FDA Approves Antipsychotic That Provides No Meaningful Benefit But Increases Risk of Death

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From the BMJ: Robert Whitaker writes on the FDA’s approval of brexpiprazole for agitation in Alzheimer’s patients. In clinical trials, the drug provided no meaningful clinical benefit, no improvement in quality of life for patient or caregiver, and increased the risk of death.

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  1. Great review of a drug approval engineering set of studies!.

    The researchers, or their backers, the engineers, were really good at setting conditions for passing a drug through the approval goal post.

    And with a little help from the NGOs.

    I speculate that the countries where the benefit of the drug were countries that perhaps the practitioners are a little more adept at picking up the side effects of neuroleptics in the elderly, and therefore could bias more easily their meassurements.

    Sad that after the publicity of deaths because of neuroleptics, in part by the NYT (they quoted a 2% mortality rate I think in the first month, maybe first three months) and MIA, they changed to anticonvulsants. Changed the procedures and supervision of administration of sedating drugs in the elderly.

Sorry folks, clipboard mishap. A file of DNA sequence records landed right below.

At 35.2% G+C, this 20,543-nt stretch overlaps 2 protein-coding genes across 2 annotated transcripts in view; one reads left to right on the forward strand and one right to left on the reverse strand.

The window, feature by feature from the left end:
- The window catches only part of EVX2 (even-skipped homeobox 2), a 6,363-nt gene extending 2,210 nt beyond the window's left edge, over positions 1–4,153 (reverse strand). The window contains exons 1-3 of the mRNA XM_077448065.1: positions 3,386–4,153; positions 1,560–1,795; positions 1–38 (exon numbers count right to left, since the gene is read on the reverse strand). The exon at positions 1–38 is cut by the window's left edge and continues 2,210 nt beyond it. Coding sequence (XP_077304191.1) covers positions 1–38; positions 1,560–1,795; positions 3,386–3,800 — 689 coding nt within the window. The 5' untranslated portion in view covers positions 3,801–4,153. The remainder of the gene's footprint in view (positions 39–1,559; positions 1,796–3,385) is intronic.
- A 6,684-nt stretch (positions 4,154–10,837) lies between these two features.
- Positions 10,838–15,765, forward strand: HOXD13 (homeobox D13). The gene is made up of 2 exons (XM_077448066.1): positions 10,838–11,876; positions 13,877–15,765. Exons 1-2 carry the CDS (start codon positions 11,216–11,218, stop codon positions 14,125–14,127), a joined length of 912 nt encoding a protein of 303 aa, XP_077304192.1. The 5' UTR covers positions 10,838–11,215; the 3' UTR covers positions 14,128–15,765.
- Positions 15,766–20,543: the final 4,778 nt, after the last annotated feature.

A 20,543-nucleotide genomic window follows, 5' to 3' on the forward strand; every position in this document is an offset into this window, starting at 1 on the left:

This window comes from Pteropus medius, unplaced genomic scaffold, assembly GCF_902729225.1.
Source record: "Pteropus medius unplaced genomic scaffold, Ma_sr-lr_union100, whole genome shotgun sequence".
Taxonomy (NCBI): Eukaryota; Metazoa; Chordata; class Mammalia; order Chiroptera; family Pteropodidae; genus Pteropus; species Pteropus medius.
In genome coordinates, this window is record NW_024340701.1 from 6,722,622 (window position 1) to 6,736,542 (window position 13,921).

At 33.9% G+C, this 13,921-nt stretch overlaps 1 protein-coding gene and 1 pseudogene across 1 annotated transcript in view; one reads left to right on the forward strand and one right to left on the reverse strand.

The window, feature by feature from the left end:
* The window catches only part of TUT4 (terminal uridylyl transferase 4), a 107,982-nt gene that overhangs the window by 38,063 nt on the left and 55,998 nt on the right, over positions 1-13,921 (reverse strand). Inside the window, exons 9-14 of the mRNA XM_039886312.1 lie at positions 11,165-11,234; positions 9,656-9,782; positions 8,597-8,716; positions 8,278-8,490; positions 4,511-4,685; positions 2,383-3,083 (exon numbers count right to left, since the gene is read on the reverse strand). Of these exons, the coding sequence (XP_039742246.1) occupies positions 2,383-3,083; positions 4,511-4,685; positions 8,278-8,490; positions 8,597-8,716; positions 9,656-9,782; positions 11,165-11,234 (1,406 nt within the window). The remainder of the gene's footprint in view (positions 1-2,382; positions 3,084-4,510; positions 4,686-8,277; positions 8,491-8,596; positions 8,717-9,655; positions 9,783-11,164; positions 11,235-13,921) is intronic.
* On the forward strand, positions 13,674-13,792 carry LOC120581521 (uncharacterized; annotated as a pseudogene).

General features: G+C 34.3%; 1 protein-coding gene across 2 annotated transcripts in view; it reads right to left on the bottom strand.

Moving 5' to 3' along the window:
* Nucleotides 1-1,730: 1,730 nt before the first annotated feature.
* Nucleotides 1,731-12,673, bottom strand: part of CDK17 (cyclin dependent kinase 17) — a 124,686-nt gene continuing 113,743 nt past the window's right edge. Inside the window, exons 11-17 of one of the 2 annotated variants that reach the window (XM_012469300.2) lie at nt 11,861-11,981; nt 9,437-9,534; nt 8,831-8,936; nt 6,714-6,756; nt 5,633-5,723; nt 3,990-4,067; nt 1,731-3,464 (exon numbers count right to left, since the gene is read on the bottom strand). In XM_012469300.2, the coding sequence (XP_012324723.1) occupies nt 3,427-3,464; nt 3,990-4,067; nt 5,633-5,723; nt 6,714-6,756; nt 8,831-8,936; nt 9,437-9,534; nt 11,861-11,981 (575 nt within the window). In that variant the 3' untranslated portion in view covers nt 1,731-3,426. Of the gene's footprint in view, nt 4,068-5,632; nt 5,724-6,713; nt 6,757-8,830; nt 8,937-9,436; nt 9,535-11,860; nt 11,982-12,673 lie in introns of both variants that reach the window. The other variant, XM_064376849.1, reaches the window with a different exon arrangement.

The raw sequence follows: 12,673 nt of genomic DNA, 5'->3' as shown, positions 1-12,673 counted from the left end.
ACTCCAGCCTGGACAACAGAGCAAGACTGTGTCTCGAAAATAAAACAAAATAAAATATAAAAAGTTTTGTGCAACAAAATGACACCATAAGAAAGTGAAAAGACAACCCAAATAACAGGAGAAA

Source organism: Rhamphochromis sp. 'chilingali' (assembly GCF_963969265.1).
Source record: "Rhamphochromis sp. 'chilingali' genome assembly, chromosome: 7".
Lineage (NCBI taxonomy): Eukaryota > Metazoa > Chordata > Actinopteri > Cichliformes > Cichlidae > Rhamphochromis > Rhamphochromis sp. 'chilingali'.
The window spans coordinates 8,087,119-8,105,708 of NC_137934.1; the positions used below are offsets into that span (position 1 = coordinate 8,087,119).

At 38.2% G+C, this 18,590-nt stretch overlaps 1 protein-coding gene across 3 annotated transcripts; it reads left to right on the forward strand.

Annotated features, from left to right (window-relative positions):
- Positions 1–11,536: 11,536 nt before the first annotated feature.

And now they approved a “new” formal indication for a medication that causes that which previous decisions and changes deemed too risky. I think I remember they even chaged the diagnostic culture, too many elders with schizophrenia diagnosis. So, they also had to tone it down to “agitation”.

    Hence probably the new study, too many changes to the status quo.

    And with a higher risk than the previously used medication!.

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  2. I expect that, probably, navigating agitation among patients with dementia is a significant challenge for caregivers. There could be bias towards approving any measure that could help.

    People who have dementia are disabled from advocating for their own comfort. Distress over conditions in which they are held could contribute meaningfully to manifestations of agitation.

    I would imagine that many who are diagnosed with Alzheimer’s might prefer assisted suicide to a prolonged subsistence under conditions they do not enjoy.

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